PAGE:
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SEXUAL harassment in the workplace is not acceptable or inevitable. It is entirely preventable and we must always call it out.
Sexual harassment is not a new problem, but it is an ongoing one. It can happen to anyone, but we know that overwhelmingly it is women who are harassed and this can be compounded by other forms of discrimination.
Usdaw’s own research found that nearly three-quarters of women members aged under 25 had experienced sexual harassment at work in the last 12 months alone.
Sexual harassment of LGBT+ people is very often linked to a perception that being lesbian, gay, bisexual or trans is an invitation to make sexualised comments or ask inappropriate questions about an LGBT person’s sex life, particularly if an individual is “out.”
We need a change in culture so that society and organisations don’t tolerate sexual harassment.
Existing government and employer responses to workplace sexual harassment are inadequate and fail to protect workers.
So we are calling on the government to stand by its 2021 commitment to introduce a new preventative duty on employers and reinstate the protections from third party harassment removed in 2013 to the Equality Act.
These changes are necessary to tackle the structural drivers of workplace sexual harassment. This legislative change is currently in Parliament in the Worker Protection (Amendment of Equality Act 2010) Bill.
Recent media reports suggest that government ministers may drop their support for the Bill, which is unacceptable.
While employers currently have a duty of care towards employees, it is clear from the scale of sexual harassment, that current legal protections are inadequate. Usdaw is continuing to press government to take the necessary action.
Sexual harassment can relate to a range of different behaviours. It may be verbal or physical. It may take place in the workplace, online, by telephone or text, or at a work event such as a training course or a party.
While the actual nature of the incident may vary, the common factor is that the incident involves unwelcome behaviour of a sexual nature that creates an intimidating, hostile or humiliating working environment.
In response to our survey we received many disturbing accounts of the day-to-day experiences our members have had at work, including: “If I am going to be working with that man, I won’t wear certain clothes or shoes and will feel like I have to cover myself up as much as I can”; “I transitioned and got constant questions from colleagues about my body, I felt embarrassed and upset”; “His excuse was that it was just banter, that’s always the excuse, but it was offensive and shocking and no-one found it funny.”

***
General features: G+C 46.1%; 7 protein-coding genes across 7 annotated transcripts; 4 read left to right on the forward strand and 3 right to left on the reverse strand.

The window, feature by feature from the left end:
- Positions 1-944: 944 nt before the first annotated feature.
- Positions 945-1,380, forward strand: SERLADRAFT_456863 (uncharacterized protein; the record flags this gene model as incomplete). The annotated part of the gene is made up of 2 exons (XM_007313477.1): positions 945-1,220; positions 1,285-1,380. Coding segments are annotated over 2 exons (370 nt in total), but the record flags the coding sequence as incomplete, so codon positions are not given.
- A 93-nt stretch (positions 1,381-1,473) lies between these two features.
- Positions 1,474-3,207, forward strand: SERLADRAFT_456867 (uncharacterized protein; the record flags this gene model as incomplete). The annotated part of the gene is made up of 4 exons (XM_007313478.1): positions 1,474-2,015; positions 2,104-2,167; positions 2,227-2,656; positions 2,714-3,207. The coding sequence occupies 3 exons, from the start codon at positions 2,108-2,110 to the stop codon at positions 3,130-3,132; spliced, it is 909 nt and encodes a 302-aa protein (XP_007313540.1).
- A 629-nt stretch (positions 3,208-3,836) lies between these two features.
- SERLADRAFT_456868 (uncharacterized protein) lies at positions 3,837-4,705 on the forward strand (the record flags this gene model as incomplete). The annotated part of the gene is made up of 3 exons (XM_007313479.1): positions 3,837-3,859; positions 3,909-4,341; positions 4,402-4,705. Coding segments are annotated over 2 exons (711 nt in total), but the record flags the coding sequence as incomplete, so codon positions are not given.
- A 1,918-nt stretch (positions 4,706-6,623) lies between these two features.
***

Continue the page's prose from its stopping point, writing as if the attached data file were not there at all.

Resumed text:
Sexual harassment is not a joke or a “bit of banter.” It is a serious form of abuse that often leaves victim-survivors feeling distressed and embarrassed.
Workplaces where a culture of sexual harassment is allowed to flourish are intimidating for women workers. This can create a significant barrier to women entering male-dominated sectors or working environments. Sexual harassment may drive those experiencing it to leave their job altogether.
The current approach to tackling sexual harassment is fundamentally flawed in that it relies on victim-survivors coming forward after an incident has occurred to report it.
This can be incredibly traumatic and make them even more vulnerable. Relying on an individual response to an institutional problem isn’t good enough.
It cannot result in the culture shift that is necessary to prevent harassment from arising in the workplace or ensuring that it is effectively addressed.
More proactive and robust action is needed from employers to shift workplace cultures and support workplaces to be free from sexual harassment.
Organisational culture flows from the top — leaders in organisations should demonstrate they take sexual harassment seriously by unequivocally stating their commitment to eliminating it in the workplace and holding their peers, and themselves, to account.
Unions have a vital role to play in ending sexual harassment in the workplace. We have members’ trust and as such we are best placed to listen and respond to members’ concerns.
In recent years Usdaw has made significant progress in raising awareness of rights and establishing workplace policies as well as equipping reps and members with the tools they need to help put an end to sexual harassment in the workplace. However, there is always more to do.
Usdaw does not accept that sexual harassment or the cultures that enable it are acceptable or inevitable. In far too many workplaces there is still a perception that sexual harassment is a normal part of workplace culture that women should put up with.
Changing workplace culture is often the first step in preventing sexual harassment. By running Usdaw’s Call it Out campaign, reps have been able to have a positive impact on how workers and management think about the issue.
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